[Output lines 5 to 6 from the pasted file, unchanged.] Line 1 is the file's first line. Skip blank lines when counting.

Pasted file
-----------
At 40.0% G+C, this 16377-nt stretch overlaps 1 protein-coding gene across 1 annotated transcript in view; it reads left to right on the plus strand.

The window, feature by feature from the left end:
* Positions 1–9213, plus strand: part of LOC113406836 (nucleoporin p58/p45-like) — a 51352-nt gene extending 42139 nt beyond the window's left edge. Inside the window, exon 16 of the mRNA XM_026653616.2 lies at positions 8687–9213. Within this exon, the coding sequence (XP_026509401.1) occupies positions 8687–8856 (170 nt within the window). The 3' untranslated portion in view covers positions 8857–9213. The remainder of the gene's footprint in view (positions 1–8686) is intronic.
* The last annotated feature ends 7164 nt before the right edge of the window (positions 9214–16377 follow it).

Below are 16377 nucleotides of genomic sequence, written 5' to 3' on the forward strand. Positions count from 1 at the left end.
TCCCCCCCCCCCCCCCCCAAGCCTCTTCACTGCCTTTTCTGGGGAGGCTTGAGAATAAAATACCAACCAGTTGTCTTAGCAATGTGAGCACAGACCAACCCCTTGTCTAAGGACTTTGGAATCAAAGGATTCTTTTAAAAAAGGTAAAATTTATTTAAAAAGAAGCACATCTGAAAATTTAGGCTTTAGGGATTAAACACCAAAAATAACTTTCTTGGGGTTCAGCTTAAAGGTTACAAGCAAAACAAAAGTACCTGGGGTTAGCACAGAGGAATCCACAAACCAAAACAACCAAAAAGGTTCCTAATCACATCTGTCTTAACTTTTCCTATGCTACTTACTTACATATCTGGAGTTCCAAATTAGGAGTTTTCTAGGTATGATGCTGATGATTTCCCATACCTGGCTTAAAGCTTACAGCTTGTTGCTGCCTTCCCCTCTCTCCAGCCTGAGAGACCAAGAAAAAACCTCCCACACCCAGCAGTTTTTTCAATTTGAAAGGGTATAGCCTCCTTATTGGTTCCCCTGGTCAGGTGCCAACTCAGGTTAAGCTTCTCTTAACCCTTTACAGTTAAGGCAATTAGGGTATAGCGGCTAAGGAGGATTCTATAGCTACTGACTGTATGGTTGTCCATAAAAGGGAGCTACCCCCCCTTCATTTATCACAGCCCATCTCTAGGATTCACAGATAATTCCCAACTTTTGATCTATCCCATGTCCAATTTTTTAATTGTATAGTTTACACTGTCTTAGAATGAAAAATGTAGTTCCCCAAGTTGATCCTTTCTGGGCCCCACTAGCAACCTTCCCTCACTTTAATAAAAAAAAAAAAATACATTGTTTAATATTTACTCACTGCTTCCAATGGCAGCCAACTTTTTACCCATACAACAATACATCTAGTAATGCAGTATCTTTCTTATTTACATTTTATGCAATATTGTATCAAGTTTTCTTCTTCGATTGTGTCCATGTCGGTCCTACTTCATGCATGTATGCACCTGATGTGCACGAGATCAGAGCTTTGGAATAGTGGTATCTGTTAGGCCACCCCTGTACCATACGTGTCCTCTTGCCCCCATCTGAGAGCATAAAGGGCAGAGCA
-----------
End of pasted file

Below are 16377 nucleotides of genomic sequence, written 5' to 3' on the forward strand. Positions count from 1 at the left end.
TCCCCCCCCCCCCCCCCCAAGCCTCTTCACTGCCTTTTCTGGGGAGGCTTGAGAATAAAATACCAACCAGTTGTCTTAGCAATGTGAGCACAGACCAACCCCTTGTCTAAGGACTTTGGAATCAAAGGATTCTTTTAAAAAAGGTAAAATTTATTTAAAAAGAAGCACATCTGAAAATTTAGGCTTTAGGGATTAAACACCAAAAATAACTTTCTTGGGGTTCAGCTTAAAGGTTACAAGCAAAACAAAAGTACCTGGGGTTAGCACAGAGGAATCCACAAACCAAAACAACCAAAAAGGTTCCTAATCACATCTGTCTTAACTTTTCCTATGCTACTTACTTACATATCTGGAGTTCCAAATTAGGAGTTTTCTAGGTATGATGCTGATGATTTCCCATACCTGGCTTAAAGCTTACAGCTTGTTGCTGCCTTCCCCTCTCTCCAGCCTGAGAGACCAAGAAAAAACCTCCCACACCCAGCAGTTTTTTCAATTTGAAAGGGTATAGCCTCCTTATTGGTTCCCCTGGTCAGGTGCCAACTCAGGTTAAGCTTCTCTTAACCCTTTACAGTTAAGGCAATTAGGGTATAGCGGCTAAGGAGGATTCTATAGCTACTGACTGTATGGTTGTCCATAAAAGGGAGCTACCCCCCCTTCATTTATCACAGCCCATCTCTAGGATTCACAGATAATTCCCAACTTTTGATCTATCCCATGTCCAATTTTTTAATTGTATAGTTTACACTGTCTTAGAATGAAAAATGTAGTTCCCCAAGTTGATCCTTTCTGGGCCCCACTAGCAACCTTCCCTCACTTTAATAAAAAAAAAAAAATACATTGTTTAATATTTACTCACTGCTTCCAATGGCAGCCAACTTTTTACCCATACAACAATACATCTAGTAATGCAGTATCTTTCTTATTTACATTTTATGCAATATTGTATCAAGTTTTCTTCTTCGATTGTGTCCATGTCGGTCCTACTTCATGCATGTATGCACCTGATGTGCACGAGATCAGAGCTTTGGAATAGTGGTATCTGTTAGGCCACCCCTGTACCATACGTGTCCTCTTGCCCCCATCTGAGAGCATAAAGGGCAGAGCA